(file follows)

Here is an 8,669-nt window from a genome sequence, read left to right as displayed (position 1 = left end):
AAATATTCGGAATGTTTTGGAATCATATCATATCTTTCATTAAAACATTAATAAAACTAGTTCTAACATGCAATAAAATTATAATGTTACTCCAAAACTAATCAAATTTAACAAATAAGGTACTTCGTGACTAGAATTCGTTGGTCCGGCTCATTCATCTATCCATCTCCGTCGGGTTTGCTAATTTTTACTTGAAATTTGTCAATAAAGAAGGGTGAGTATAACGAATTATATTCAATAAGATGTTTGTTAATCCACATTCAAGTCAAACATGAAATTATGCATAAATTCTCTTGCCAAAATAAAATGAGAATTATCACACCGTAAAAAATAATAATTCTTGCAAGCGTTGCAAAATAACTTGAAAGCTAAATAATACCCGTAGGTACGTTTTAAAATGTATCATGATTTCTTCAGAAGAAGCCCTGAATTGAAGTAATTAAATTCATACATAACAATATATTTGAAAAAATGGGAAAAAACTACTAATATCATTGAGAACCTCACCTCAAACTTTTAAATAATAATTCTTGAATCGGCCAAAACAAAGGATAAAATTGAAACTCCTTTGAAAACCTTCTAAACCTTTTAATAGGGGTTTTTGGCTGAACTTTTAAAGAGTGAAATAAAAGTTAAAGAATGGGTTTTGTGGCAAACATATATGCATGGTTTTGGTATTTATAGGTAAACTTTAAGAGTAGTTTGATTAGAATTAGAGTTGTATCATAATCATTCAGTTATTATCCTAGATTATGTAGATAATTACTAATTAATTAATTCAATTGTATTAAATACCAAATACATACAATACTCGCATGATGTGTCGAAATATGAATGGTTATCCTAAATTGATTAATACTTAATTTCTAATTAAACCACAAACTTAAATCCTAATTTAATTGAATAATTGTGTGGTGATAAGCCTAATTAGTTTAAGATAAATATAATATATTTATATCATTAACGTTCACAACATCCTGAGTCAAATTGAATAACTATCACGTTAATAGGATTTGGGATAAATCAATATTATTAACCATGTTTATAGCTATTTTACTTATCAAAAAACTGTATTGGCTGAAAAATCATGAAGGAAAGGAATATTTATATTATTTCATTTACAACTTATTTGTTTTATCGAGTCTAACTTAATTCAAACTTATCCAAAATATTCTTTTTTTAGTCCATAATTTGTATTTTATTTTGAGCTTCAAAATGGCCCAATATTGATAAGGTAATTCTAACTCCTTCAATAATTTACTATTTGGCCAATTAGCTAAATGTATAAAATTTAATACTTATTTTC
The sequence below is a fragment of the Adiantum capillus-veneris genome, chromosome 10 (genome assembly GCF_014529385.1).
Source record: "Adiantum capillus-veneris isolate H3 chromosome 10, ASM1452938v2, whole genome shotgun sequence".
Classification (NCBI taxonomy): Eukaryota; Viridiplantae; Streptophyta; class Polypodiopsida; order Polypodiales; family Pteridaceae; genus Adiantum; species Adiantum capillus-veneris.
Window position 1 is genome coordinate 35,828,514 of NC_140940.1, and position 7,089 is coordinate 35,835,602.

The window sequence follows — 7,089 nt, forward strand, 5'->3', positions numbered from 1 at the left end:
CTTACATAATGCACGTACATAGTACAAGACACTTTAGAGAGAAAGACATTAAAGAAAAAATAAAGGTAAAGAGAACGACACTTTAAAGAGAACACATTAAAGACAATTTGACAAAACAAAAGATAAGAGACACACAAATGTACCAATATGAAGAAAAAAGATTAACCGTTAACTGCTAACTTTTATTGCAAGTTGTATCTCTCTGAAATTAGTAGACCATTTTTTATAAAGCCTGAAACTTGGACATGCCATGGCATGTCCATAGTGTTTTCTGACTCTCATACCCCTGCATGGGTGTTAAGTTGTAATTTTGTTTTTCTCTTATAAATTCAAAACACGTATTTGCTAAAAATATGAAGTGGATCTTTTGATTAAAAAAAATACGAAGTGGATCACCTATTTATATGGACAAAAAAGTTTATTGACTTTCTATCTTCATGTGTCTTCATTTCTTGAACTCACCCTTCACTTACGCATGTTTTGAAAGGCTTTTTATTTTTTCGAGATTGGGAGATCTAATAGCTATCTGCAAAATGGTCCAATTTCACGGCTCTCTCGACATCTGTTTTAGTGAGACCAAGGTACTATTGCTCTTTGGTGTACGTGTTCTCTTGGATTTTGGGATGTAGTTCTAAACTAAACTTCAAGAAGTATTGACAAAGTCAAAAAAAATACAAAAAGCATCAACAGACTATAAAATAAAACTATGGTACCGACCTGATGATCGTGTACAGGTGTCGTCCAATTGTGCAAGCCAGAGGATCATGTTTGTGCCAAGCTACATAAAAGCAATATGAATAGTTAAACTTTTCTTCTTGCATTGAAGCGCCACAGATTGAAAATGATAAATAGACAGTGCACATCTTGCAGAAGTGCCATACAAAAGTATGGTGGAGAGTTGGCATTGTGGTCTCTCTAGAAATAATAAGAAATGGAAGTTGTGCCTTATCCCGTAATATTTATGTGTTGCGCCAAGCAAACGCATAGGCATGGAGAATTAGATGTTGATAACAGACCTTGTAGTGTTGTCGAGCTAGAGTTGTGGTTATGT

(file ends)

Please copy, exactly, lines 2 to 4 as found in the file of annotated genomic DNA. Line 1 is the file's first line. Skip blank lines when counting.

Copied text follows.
AAATATTCGGAATGTTTTGGAATCATATCATATCTTTCATTAAAACATTAATAAAACTAGTTCTAACATGCAATAAAATTATAATGTTACTCCAAAACTAATCAAATTTAACAAATAAGGTACTTCGTGACTAGAATTCGTTGGTCCGGCTCATTCATCTATCCATCTCCGTCGGGTTTGCTAATTTTTACTTGAAATTTGTCAATAAAGAAGGGTGAGTATAACGAATTATATTCAATAAGATGTTTGTTAATCCACATTCAAGTCAAACATGAAATTATGCATAAATTCTCTTGCCAAAATAAAATGAGAATTATCACACCGTAAAAAATAATAATTCTTGCAAGCGTTGCAAAATAACTTGAAAGCTAAATAATACCCGTAGGTACGTTTTAAAATGTATCATGATTTCTTCAGAAGAAGCCCTGAATTGAAGTAATTAAATTCATACATAACAATATATTTGAAAAAATGGGAAAAAACTACTAATATCATTGAGAACCTCACCTCAAACTTTTAAATAATAATTCTTGAATCGGCCAAAACAAAGGATAAAATTGAAACTCCTTTGAAAACCTTCTAAACCTTTTAATAGGGGTTTTTGGCTGAACTTTTAAAGAGTGAAATAAAAGTTAAAGAATGGGTTTTGTGGCAAACATATATGCATGGTTTTGGTATTTATAGGTAAACTTTAAGAGTAGTTTGATTAGAATTAGAGTTGTATCATAATCATTCAGTTATTATCCTAGATTATGTAGATAATTACTAATTAATTAATTCAATTGTATTAAATACCAAATACATACAATACTCGCATGATGTGTCGAAATATGAATGGTTATCCTAAATTGATTAATACTTAATTTCTAATTAAACCACAAACTTAAATCCTAATTTAATTGAATAATTGTGTGGTGATAAGCCTAATTAGTTTAAGATAAATATAATATATTTATATCATTAACGTTCACAACATCCTGAGTCAAATTGAATAACTATCACGTTAATAGGATTTGGGATAAATCAATATTATTAACCATGTTTATAGCTATTTTACTTATCAAAAAACTGTATTGGCTGAAAAATCATGAAGGAAAGGAATATTTATATTATTTCATTTACAACTTATTTGTTTTATCGAGTCTAACTTAATTCAAACTTATCCAAAATATTCTTTTTTTAGTCCATAATTTGTATTTTATTTTGAGCTTCAAAATGGCCCAATATTGATAAGGTAATTCTAACTCCTTCAATAATTTACTATTTGGCCAATTAGCTAAATGTATAAAATTTAATACTTATTTTC
The sequence below is a fragment of the Adiantum capillus-veneris genome, chromosome 10 (genome assembly GCF_014529385.1).
Source record: "Adiantum capillus-veneris isolate H3 chromosome 10, ASM1452938v2, whole genome shotgun sequence".